Although the bulk of blood flow into the eye goes to the choroid, perfusion abnormalities in the choroid are sometimes difficult to diagnose. Retinal vascular occlusion is readily visible by ophthalmoscopy and is straightforwardly confirmed by fluorescein angiography. Choroidal vascular occlusion, however, may produce changes that range from clinically evident to quite subtle. In addition, it is not uncommon for choroidal vascular abnormalities to be obscured by retinal vascular abnormalities such as cotton-wool spots and intraretinal hemorrhages. The entities that cause choroidal vascular abnormalities may affect the circulation from the ophthalmic artery to the choriocapillaris. Areas of ischemia and their watersheds tend to be vertically or horizontally hemispheric if they are caused by an intraorbital vascular occlusion. Intraocular vascular occlusions result in triangular areas of ischemia in the often oblique meridian of the occluded vessel. On rare occasions, choroidal blood flow abnormalities may be related to venous outflow problems. Diagnosis of choroidal blood flow abnormalities often requires angiography with both fluorescein and indocyanine green (Fig 6-2).
One of the most commonly seen groups of diseases that lead to choroidal vascular compromise are those that acutely cause severely elevated blood pressure, such as malignant hypertension or eclampsia. In addition to retinal abnormalities, patients with these diseases commonly develop serous detachment of the retina associated with areas of yellow placoid discoloration of the RPE (Fig 6-3). The perfusion abnormalities may range from focal infarction of the choriocapillaris to fibrinoid necrosis of larger arterioles. Although the choroid has a rich circulation, the blood flows in a functionally terminal fashion at the level of the choriocapillaris, so there is very little collateral flow after a focal occlusion. Resolution of smaller infarcts, which are tan in color initially, produces small patches of atrophy and pigmentary hyperplasia called Elschnig spots. Linear aggregations of these spots are called Siegrist streaks.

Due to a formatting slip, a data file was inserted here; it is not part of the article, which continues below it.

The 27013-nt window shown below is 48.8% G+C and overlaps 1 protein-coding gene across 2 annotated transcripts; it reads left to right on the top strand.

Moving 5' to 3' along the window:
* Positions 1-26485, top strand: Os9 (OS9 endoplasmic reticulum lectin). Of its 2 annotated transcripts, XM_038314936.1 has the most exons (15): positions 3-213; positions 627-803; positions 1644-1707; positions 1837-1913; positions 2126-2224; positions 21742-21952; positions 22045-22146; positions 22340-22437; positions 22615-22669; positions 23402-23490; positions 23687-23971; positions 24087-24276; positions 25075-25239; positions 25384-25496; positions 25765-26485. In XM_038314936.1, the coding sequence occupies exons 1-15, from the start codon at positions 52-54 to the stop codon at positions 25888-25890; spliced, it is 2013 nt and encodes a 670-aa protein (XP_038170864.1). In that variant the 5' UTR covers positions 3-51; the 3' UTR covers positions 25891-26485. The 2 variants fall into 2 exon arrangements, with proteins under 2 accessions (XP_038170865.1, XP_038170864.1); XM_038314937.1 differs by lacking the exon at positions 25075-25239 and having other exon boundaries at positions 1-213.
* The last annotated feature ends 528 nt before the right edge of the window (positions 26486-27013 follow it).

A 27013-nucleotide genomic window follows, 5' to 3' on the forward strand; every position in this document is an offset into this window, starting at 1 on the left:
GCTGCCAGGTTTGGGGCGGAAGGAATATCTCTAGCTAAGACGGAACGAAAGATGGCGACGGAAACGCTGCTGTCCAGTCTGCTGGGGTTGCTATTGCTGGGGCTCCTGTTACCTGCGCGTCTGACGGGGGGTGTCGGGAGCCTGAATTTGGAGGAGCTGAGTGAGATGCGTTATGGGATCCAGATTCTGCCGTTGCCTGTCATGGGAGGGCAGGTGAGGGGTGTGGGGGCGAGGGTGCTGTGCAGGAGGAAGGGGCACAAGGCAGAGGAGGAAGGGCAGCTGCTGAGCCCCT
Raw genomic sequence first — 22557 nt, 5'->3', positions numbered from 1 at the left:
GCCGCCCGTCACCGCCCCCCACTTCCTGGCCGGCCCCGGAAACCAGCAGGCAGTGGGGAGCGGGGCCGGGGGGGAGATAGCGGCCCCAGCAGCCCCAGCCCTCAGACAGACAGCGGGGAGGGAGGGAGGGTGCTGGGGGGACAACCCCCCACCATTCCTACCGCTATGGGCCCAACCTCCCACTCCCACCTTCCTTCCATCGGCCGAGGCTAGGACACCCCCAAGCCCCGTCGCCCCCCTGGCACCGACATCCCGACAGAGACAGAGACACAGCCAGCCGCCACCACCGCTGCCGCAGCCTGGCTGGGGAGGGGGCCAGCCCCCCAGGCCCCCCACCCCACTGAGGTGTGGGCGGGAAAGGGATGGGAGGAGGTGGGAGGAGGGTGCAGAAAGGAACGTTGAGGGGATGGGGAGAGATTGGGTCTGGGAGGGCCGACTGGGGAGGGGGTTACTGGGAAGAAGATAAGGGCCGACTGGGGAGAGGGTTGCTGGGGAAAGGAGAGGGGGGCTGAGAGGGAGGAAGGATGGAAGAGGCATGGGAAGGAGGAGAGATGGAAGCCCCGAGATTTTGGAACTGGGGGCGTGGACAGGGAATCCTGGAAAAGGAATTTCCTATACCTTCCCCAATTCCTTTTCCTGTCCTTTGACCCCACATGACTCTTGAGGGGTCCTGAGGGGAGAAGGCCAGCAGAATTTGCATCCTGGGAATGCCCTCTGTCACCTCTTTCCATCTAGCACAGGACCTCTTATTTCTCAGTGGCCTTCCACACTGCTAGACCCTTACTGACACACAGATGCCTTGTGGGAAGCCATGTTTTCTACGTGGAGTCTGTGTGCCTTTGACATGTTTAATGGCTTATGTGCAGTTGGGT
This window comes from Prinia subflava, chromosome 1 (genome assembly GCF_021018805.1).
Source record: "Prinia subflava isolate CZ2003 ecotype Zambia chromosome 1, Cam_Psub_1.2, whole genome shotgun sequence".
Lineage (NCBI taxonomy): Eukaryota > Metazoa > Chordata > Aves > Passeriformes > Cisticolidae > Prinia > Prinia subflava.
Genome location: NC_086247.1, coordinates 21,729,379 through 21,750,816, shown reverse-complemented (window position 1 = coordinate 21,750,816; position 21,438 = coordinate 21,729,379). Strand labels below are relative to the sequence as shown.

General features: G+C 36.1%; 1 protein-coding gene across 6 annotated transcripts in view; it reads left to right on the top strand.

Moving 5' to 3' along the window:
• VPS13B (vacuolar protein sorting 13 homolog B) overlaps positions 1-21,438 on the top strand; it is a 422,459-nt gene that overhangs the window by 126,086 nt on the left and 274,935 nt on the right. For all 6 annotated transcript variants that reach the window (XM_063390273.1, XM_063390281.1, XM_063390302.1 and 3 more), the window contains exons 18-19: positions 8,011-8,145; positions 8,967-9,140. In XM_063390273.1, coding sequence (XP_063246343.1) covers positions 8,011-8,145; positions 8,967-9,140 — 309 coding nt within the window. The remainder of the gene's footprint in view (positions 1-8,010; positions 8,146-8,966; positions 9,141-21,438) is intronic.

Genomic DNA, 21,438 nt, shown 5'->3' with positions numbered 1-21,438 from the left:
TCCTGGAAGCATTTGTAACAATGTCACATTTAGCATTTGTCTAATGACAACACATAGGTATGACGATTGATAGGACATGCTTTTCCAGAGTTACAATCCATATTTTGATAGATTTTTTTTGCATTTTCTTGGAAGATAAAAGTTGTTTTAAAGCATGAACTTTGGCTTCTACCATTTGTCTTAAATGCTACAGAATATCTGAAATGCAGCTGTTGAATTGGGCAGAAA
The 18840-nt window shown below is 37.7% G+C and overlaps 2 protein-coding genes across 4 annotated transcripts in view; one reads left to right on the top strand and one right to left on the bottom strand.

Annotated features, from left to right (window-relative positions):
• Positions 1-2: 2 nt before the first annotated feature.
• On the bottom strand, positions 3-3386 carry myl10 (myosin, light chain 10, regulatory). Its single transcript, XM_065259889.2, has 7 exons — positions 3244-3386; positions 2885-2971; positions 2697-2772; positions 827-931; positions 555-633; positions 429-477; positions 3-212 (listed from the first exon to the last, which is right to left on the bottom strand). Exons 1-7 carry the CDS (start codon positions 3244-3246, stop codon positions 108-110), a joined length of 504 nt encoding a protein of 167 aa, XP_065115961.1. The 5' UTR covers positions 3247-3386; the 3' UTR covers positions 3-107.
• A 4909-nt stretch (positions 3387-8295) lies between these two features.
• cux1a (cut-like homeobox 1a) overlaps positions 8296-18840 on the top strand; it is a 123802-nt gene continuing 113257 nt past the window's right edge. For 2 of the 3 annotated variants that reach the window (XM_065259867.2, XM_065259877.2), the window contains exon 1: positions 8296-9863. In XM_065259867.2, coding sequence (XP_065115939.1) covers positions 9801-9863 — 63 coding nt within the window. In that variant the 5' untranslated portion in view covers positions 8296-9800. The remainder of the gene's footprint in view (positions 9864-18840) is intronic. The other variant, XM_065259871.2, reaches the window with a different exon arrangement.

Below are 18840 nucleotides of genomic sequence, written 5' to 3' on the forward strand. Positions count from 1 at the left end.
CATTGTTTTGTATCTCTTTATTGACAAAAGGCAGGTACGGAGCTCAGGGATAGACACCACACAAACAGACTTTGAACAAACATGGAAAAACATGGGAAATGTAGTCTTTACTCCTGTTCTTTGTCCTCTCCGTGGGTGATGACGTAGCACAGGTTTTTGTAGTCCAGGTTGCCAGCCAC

Inflammatory conditions, chiefly various types of arteritis, may affect the choroidal circulation as well. Giant cell arteritis may cause occlusion of one or more short posterior ciliary arteries, leading to broad triangular areas of choroidal nonperfusion in any meridian (Fig 6-4). Patients with this condition may have concurrent central retinal artery occlusion combined with nasal choroidal hypoperfusion, suggesting involvement of the first intraorbital segment of the ophthalmic artery. Wegener granulomatosis is a disorder characterized by necrotizing granulomatous lesions of the upper and lower respiratory tracts, glomerulonephritis, and generalized focal necrotizing vasculitis. Ocular manifestations occur in 30%–50% of patients and may include retinal vascular occlusion, choroidal vascular occlusion, or both (Fig 6-5).
Vaso-occlusion by microemboli may occur in a variety of diseases. In these entities, the choroidal circulation appears to be more affected than is the retinal circulation. Because of the rapid deceleration of the blood flow and the larger volumetric flow within the choroid, platelet emboli may be more likely to become lodged there. Thrombotic thrombocytopenic purpura causes a classic pentad of findings: microangiopathic hemolytic anemia, thrombocytopenia, fever, and neurologic and renal dysfunction. Patients with this condition may also have multifocal yellow placoid areas and associated serous detachment of the retina. A similar fundus picture may occur in patients with disseminated intravascular coagulation, where consumption of coagulation proteins, involvement of cellular elements, and release of fibrin degradation products lead to hemorrhage from multiple sites and ischemia from microthrombi.
On rare occasion, choroidal ischemia may result from iatrogenic causes. Thermal laser photocoagulation and, rarely, photodynamic therapy have also caused choroidal vascular occlusion with resultant segmental ischemia. Ocular compression related to cataract surgery has caused choroidal ischemia in some patients as well.
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